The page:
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How To Do Good Mornings Correctly, For A Stronger Core & Lower Body

Merrell Readman
mbg Associate Food & Health Editor By Merrell Readman
mbg Associate Food & Health Editor
Merrell Readman is the Associate Food & Health Editor at mindbodygreen. Readman is a Fordham University graduate with a degree in journalism and a minor in film and television. She has covered beauty, health, and well-being throughout her editorial career.
Bored With Squats? Try This Exercise To Fire Up Your Glutes & Core Instead

One of the best ways to optimize your workout routine is by including compound movements that target several areas of the body at once. Good mornings are one such exercise that not only fires up your glutes but also activates your core and back for a full-body workout that does double duty.

While this exercise requires dumbbells to be most effective, it's easily modified at home to work for all fitness levels and tone your booty, back, and abs. Good mornings can also be used as a mobility exercise to increase movement in the hips, making it a multifunctional asset to your full-body routine.

We chatted with Sara Angle, ACE-CPT, to find out how to safely do this move (demonstrated below by certified personal trainer BB Arrington, CPT) in order to engage your entire body, along with the best variations to try as you improve your strength and confidence in the gym.

How to do good mornings.

good mornings

Image by mbg creative

  1. Start with your feet shoulder-width apart, toes pointed forward and knees slightly bent, with a pair of dumbbells in each hand.
  2. Rack the dumbbells on your shoulders, with one end of the dumbbell at the base of your neck and the other end back toward your shoulder blade. (Alternatively, you can do this as a front-loaded move: Hold a single dumbbell at shoulder height, one hand on either side of the dumbbell.)
  3. Keeping your core engaged and spine in a neutral position, hinge at your hips, bringing your torso nearly parallel to the floor.
  4. Return to start. That's one rep. Complete three sets of 10 to 12 reps.
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Form tips.

Thinking about the muscles you're targeting as you work out (otherwise known as the mind-muscle connection) will make a world of difference in the effectiveness of each move. "You should practice mastering the hip-hinge movement with a flat back before adding weight to this move," suggests Angle. "This is a great exercise to progress through because you can add variations like a front-loaded good morning and good mornings with a barbell to get more advanced," she adds.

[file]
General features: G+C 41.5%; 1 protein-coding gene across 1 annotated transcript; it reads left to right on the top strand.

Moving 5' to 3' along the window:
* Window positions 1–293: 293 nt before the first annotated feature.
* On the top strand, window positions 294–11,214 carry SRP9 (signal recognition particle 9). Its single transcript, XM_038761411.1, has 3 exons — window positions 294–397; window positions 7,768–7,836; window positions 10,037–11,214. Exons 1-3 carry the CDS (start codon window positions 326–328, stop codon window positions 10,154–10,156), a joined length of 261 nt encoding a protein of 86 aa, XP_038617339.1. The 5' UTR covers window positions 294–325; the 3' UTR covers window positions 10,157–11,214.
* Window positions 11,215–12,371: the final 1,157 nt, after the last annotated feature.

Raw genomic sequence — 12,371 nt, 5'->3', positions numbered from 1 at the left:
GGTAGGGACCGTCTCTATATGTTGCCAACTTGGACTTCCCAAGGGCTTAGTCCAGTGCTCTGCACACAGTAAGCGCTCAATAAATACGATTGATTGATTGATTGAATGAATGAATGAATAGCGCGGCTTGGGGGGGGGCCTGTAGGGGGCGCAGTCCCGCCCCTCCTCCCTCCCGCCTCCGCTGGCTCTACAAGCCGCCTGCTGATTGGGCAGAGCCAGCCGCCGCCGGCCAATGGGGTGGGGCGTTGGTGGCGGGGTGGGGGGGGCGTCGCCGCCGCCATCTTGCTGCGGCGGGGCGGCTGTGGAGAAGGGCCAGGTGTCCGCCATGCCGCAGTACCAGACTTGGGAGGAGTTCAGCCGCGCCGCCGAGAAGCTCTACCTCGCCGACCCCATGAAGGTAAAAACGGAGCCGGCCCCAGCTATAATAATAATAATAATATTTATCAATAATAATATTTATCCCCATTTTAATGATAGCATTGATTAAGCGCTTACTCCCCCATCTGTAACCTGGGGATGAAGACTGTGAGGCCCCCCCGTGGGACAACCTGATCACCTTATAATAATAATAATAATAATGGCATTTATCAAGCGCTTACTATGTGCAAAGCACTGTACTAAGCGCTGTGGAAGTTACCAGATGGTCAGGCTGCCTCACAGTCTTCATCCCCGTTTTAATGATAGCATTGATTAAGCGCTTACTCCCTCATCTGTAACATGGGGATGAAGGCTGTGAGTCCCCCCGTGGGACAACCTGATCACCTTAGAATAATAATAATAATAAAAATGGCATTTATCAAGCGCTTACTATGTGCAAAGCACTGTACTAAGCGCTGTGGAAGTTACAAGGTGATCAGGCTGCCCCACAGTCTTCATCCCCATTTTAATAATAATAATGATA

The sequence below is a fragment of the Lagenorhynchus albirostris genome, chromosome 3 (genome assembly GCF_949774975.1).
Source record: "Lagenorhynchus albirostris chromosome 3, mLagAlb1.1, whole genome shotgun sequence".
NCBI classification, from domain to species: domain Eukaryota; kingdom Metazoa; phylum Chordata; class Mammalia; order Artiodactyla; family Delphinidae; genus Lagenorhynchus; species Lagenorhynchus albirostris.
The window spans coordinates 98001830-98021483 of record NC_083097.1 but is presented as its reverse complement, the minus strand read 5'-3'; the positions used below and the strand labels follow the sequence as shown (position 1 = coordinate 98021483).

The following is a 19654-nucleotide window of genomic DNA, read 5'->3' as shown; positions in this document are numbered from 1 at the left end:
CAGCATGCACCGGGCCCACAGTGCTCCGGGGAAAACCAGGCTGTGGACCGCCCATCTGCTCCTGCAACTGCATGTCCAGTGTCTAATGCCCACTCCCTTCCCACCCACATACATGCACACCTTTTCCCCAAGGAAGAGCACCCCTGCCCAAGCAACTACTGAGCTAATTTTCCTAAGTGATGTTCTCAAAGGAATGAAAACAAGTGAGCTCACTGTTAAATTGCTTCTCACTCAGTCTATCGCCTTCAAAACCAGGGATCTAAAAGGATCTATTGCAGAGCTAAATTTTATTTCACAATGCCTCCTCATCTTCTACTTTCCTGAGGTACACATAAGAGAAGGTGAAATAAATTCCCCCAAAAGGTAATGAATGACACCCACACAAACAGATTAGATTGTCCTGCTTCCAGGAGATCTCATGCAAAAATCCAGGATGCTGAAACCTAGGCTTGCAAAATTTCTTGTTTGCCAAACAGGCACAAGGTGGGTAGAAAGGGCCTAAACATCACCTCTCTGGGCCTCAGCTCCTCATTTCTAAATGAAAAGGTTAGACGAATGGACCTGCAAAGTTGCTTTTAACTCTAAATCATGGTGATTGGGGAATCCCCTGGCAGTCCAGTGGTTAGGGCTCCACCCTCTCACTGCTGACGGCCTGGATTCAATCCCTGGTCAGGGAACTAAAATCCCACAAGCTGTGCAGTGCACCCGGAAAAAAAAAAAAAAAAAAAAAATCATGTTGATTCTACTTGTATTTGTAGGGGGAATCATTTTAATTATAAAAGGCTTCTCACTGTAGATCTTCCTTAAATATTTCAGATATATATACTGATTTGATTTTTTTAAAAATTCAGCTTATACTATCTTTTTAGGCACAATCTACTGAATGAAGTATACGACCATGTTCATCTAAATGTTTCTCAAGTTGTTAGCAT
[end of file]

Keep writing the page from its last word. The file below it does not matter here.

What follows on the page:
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Additionally, making sure to keep your core engaged for the entirety of the movement will protect your back and leg muscles, as your abdominals will help maintain stability in your body. "The key to this exercise is to really focus on form so you don't use your back. It all depends on your knee bend and engaging your abdominals so you don't use your lower back muscles," adds Jason Williams, NASM-CPT and well-being coach.

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Modifications and variations.

Changing the weight you're using is the biggest modification at your disposal. Angle notes that you can even include good mornings as a bodyweight movement during a warmup, before adding heavier dumbbells. "When you begin adding weight, start with 5 to 10 pounds and slowly work your way up," she suggests. "For an added challenge, you can also perform this move with a barbell."

Resistance band good mornings

If you don't have dumbbells available to you, using a large resistance band will target the same muscles, making the movement accessible for a home workout.

  1. Stand with your feet hip-width apart and the resistance band pinned to the ground beneath.
  2. Loop the resistance band over your body so the top of the band is resting behind your neck and draped over your shoulder.
  3. Complete the exercise with the same movement as with a dumbbell, hinging at the hips and making sure to keep your back flat and core engaged until you're parallel with the floor.
  4. Return to a standing position to complete one rep.
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Add it to your routine.

Good mornings don't have to be isolated simply to your leg-day workouts. They can be a great combination with a yoga flow, to help stretch out your hip flexor muscles. Or, try including this move as a warmup for an at-home, full-body workout, like this one from Arrington:

Bottom line: Good mornings fit effortlessly into any workout routine to help strengthen your core, wake up your glutes, and promote better mobility.

vitamin D3 potency+
★ ★ ★ ★ ★
★ ★ ★ ★ ★
(68)
vitamin D3 potency+

vitamin D3 potency+

Supports bone and muscle health.*

vitamin D3 potency+

vitamin D3 potency+

Supports bone and muscle health.*

★ ★ ★ ★ ★
★ ★ ★ ★ ★
(68)
vitamin D3 potency+

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